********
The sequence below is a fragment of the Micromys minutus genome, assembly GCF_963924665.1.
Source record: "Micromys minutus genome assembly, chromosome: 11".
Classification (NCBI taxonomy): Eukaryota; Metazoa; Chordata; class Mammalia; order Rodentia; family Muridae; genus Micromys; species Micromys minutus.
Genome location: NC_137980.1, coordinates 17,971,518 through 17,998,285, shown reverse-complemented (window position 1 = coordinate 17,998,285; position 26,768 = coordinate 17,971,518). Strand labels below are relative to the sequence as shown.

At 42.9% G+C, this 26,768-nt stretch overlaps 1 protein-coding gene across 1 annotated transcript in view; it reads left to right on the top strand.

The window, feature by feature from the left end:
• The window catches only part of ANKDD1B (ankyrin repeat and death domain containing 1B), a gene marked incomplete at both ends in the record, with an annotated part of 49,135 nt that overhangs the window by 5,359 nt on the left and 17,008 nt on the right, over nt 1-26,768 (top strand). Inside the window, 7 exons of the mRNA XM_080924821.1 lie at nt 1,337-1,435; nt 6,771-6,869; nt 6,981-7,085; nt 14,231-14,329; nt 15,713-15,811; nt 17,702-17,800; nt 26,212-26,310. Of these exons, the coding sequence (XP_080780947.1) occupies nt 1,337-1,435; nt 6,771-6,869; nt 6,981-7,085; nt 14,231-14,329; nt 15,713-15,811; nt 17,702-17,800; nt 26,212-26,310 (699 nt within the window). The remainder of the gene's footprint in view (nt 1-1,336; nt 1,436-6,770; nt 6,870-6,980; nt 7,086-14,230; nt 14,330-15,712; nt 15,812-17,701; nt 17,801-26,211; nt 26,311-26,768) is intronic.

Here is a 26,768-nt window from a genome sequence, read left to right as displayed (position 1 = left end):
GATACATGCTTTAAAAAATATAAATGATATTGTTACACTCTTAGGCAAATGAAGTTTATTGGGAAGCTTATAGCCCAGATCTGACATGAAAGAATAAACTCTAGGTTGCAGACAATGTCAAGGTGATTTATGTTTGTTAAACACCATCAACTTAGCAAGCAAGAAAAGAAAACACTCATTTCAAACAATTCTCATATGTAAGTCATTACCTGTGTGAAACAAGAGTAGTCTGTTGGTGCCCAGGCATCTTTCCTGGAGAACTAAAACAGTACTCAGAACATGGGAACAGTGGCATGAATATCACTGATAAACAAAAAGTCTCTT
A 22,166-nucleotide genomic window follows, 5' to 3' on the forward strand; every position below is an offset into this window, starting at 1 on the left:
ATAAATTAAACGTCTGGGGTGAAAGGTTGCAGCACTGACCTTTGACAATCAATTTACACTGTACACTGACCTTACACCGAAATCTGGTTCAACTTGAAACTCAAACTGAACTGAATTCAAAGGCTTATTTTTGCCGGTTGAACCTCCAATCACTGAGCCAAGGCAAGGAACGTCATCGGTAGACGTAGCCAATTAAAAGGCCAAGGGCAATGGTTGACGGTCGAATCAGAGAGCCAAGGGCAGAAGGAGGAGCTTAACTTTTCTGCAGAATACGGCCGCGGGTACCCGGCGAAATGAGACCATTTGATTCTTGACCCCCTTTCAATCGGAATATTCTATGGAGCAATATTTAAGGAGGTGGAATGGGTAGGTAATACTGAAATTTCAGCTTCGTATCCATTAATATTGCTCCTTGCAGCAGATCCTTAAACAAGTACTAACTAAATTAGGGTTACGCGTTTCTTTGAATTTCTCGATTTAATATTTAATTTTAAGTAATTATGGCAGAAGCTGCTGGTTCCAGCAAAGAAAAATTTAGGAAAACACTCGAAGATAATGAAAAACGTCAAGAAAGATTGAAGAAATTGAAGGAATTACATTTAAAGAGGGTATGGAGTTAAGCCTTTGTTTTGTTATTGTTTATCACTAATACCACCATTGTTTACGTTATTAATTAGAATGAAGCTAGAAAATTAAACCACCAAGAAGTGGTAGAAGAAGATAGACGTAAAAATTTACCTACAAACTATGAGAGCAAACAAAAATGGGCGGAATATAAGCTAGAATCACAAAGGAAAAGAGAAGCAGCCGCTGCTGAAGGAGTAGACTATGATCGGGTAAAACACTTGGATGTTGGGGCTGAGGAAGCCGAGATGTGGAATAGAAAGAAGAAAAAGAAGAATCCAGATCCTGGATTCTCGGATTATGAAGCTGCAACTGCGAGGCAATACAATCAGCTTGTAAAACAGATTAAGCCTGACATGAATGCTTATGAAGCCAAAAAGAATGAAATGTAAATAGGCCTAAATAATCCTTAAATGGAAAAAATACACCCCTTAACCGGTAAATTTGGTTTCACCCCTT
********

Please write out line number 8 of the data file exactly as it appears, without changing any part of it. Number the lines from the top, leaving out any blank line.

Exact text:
Here is a 26,768-nt window from a genome sequence, read left to right as displayed (position 1 = left end):